1Division of Host Genetics & Prion Diseases, National Microbiology Laboratory, 1015 Arlington Street, Public Health Agency of Canada, Winnipeg, MB, R3E 3R2, Canada and 2Department of Medical Microbiology and Infectious Diseases, Faculty of Medicine, University of Manitoba, Winnipeg, MB, R3B 1Y6, Canada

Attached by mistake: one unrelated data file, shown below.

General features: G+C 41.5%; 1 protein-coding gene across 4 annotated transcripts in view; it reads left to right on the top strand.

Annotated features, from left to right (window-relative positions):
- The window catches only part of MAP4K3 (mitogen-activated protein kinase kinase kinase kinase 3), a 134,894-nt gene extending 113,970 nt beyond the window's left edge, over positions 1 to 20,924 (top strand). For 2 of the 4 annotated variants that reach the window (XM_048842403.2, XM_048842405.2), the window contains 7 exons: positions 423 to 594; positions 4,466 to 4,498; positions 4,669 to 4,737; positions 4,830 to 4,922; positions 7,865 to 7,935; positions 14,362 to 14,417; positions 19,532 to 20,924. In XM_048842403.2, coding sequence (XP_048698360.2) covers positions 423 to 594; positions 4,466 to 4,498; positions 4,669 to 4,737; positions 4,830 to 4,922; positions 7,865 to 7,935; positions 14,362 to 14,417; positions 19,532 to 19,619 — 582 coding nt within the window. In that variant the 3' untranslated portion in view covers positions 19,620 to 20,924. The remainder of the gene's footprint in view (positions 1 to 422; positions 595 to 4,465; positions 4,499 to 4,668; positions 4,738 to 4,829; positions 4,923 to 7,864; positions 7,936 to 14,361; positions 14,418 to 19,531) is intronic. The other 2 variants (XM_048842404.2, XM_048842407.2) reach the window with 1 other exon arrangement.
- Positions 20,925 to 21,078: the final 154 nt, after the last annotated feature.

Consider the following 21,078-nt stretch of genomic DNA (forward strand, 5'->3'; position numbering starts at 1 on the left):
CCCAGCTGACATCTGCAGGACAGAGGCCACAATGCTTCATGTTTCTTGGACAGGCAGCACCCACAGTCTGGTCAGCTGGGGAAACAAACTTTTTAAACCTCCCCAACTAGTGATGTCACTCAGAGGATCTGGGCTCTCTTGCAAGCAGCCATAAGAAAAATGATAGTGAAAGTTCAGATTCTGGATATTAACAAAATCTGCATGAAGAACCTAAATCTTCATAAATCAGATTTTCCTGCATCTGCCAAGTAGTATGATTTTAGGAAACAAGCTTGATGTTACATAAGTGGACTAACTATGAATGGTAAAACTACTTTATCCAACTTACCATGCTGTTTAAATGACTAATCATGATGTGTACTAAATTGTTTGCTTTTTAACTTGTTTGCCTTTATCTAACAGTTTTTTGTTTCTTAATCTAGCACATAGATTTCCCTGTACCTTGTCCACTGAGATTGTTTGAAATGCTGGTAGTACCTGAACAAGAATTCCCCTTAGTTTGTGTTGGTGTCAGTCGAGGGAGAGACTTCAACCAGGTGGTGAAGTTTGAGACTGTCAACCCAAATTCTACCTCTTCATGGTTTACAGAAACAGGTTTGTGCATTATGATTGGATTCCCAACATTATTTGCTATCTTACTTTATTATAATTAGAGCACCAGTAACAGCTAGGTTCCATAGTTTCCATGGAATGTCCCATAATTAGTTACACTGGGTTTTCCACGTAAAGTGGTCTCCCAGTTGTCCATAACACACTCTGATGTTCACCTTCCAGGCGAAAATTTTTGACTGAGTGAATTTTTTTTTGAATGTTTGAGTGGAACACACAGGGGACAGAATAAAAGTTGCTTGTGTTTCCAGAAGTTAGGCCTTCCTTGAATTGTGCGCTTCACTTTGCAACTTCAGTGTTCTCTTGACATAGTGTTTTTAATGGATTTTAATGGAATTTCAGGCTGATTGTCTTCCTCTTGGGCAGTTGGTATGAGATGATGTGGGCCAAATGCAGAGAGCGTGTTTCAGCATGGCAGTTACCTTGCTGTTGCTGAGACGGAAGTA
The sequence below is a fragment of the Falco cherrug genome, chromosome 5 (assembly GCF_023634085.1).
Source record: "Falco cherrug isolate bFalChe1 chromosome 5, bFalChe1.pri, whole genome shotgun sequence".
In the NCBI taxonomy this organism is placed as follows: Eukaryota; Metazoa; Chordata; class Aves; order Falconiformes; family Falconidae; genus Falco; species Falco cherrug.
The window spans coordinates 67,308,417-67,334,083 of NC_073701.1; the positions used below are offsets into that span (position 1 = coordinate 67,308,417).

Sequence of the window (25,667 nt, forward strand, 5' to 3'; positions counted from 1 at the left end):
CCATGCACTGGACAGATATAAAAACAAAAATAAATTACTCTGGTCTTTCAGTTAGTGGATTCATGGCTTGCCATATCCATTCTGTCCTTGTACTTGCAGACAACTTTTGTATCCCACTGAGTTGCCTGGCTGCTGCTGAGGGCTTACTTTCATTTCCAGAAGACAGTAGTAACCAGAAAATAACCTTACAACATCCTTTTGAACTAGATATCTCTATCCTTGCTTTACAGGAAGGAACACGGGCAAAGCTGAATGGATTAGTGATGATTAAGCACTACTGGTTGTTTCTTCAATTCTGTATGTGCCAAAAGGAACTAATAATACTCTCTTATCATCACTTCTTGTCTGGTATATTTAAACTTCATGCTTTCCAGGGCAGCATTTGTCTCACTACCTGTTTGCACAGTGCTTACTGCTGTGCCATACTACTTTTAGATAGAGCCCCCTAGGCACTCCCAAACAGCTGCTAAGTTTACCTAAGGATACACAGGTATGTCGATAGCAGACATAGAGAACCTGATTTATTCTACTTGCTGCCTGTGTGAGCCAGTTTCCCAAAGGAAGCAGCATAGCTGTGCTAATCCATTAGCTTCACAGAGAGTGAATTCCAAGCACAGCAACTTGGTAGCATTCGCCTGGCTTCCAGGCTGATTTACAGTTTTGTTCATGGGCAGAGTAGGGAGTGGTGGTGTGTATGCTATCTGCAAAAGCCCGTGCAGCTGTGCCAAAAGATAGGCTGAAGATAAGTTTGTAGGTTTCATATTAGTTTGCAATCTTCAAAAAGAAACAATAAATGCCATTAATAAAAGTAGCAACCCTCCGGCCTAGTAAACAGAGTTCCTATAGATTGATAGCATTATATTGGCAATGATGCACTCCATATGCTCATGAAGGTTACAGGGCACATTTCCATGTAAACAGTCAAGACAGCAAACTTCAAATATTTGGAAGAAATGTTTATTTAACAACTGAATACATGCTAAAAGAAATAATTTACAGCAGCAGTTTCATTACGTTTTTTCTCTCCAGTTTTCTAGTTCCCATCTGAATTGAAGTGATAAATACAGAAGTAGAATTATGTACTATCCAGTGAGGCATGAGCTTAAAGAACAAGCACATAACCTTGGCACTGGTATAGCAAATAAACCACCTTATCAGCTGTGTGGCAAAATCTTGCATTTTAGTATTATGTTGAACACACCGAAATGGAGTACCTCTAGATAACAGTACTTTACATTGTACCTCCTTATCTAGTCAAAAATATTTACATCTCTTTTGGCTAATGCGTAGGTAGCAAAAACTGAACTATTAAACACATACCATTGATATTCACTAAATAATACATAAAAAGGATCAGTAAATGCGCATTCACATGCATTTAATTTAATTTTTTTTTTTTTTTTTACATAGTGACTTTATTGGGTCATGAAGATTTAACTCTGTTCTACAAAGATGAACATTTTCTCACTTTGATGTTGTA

Background: MicroRNAs (miRNA) are a novel class of small, non-coding, gene regulatory RNA molecules that have diverse roles in a variety of eukaryotic biological processes. High-throughput detection and differential expression analysis of these molecules, by microarray technology, may contribute to a greater understanding of the many biological events regulated by these molecules. In this investigation we compared two different methodologies for the preparation of labelled miRNAs from mouse CNS tissue for microarray analysis. Labelled miRNAs were prepared either by a procedure involving linear amplification of miRNAs (labelled-aRNA) or using a direct labelling strategy (labelled-cDNA) and analysed using a custom miRNA microarray platform. Our aim was to develop a rapid, sensitive methodology to profile miRNAs that could be adapted for use on limited amounts of tissue. Results: We demonstrate the detection of an equivalent set of miRNAs from mouse CNS tissues using both amplified and non-amplified labelled miRNAs. Validation of the expression of these miRNAs in the CNS by multiplex real-time PCR confirmed the reliability of our microarray platform. We found that although the amplification step increased the sensitivity of detection of miRNAs, we observed a concomitant decrease in specificity for closely related probes, as well as increased variation introduced by dye bias. Conclusion: The data presented in this investigation identifies several important sources of systematic bias that must be considered upon linear amplification of miRNA for microarray analysis in comparison to directly labelled miRNA.